I was going to write about dealing with procrastination—either your own or the procrastination of your mainframe teammates—and I probably will one day. For the moment, I just need to see what all the people that I’m friends with on Facebook, but never actually see, have been doing recently. And then I’d better check what the latest news is, in case anything good has happened in the world. And by then, they’ll be loads of new Facebook posts to look at. And then I haven’t checked what the people at work have put on Yammer…
Procrastination is the thief of time. It’s where we put off doing something that we should be doing in favor of doing something else that’s more enjoyable or that you feel more comfortable doing. Sometimes, deadlines help focus the mind. But, as Douglas Adams, author of the “The Hitchhiker’s Guide to the Galaxy,” said: “I love deadlines. I love the whooshing noise they make as they go by.”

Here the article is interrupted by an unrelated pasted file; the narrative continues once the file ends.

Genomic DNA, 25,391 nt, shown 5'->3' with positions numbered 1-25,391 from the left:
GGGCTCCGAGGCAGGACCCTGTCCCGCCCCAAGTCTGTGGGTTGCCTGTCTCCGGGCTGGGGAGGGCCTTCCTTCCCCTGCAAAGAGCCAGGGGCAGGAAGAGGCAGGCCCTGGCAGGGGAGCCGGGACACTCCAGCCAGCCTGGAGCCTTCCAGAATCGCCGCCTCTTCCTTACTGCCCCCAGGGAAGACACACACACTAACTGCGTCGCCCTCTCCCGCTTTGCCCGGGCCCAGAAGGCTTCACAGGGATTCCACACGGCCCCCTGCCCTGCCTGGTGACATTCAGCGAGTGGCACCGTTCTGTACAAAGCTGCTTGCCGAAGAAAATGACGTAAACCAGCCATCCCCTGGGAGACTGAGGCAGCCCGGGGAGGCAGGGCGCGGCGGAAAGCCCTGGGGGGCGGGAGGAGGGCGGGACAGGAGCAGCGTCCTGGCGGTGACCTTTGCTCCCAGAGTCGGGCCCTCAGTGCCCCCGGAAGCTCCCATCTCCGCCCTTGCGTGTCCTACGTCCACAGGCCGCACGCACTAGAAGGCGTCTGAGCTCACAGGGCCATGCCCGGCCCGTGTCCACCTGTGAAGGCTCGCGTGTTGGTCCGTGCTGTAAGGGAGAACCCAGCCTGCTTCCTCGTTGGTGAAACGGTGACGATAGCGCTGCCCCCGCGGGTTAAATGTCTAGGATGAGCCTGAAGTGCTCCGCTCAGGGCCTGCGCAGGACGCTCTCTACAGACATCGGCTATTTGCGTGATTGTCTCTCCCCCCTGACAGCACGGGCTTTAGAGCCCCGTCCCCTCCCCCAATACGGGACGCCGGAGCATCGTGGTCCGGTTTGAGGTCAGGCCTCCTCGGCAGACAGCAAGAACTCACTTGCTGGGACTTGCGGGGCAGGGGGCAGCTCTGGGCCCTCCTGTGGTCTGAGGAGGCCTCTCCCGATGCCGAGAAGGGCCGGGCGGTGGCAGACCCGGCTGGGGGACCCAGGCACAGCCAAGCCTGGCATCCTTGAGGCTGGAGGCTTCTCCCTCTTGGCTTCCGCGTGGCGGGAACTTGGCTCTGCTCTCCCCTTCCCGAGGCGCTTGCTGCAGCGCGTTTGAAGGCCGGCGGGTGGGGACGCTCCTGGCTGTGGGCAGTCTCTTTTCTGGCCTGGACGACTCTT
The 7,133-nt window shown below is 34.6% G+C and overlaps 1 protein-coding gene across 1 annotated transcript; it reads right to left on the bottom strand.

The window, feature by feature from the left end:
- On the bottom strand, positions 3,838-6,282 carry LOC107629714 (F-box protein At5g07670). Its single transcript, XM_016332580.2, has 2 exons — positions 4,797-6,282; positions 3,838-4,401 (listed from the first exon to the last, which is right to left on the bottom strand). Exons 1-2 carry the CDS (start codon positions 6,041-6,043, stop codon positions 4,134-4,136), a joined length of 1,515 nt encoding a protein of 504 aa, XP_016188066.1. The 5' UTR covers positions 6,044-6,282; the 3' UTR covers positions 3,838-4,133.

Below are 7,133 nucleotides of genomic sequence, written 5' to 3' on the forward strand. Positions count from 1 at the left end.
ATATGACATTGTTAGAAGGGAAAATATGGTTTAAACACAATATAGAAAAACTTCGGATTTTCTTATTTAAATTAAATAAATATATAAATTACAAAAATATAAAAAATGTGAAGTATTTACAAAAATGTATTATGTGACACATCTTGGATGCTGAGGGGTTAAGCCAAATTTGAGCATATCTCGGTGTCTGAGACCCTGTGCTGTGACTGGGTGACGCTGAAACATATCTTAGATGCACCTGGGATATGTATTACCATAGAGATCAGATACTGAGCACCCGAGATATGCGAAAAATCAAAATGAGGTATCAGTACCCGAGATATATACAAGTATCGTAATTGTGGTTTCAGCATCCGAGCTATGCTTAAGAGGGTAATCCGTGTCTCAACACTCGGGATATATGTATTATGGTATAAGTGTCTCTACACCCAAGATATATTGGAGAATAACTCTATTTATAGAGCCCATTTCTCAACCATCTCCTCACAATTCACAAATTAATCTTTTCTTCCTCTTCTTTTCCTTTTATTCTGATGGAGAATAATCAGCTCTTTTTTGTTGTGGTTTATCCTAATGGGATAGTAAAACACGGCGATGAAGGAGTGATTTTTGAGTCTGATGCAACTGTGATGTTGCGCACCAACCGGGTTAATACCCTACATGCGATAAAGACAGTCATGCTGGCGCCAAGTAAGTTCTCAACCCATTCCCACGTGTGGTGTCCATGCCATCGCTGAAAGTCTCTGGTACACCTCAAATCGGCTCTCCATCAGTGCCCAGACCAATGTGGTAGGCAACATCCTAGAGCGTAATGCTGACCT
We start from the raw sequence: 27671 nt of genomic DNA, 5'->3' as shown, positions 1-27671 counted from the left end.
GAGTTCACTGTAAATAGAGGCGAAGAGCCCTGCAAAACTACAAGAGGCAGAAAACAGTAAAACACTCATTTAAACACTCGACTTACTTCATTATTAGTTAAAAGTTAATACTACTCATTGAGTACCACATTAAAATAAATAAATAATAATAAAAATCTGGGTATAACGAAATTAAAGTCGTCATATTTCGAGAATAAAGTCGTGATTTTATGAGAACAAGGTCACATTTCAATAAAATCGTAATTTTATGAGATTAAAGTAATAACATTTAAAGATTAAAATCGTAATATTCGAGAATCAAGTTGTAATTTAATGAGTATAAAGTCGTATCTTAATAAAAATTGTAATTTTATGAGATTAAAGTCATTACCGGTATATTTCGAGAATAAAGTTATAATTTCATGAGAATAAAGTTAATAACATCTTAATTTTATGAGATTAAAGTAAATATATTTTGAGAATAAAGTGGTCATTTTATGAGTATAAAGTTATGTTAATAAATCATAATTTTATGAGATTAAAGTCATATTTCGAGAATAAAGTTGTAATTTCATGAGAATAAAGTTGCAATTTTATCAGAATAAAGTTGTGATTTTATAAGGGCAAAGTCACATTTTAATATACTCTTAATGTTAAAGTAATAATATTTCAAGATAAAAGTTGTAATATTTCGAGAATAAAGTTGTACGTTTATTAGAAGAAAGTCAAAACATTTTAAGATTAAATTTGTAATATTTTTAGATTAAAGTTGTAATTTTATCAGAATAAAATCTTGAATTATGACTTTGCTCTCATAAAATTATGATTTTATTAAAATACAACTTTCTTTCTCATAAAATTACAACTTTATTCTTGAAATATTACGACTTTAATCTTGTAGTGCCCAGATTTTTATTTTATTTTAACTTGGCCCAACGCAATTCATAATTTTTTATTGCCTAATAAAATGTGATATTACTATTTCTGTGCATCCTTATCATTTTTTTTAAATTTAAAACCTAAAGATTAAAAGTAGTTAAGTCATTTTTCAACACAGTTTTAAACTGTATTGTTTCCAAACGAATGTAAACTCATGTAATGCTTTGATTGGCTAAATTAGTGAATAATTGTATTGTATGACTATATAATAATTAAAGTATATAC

Basically, your brain is divided into two parts. There’s the intellectual brain—cerebral cortex—which makes logical decisions and can be a little bit slower than the second part, the primitive brain—basically, the limbic system—which is more emotional and prone to act like a child (or even a monkey) and only wants to do, at any one time, what it wants to do. Your intellectual brain can overrule your primitive brain, but it takes effort. And, sometimes, only an impending deadline makes it worth making the effort.
So how do you know you’re procrastinating? The answer is that you probably do some or all of the following:
- Fill your day with low-priority tasks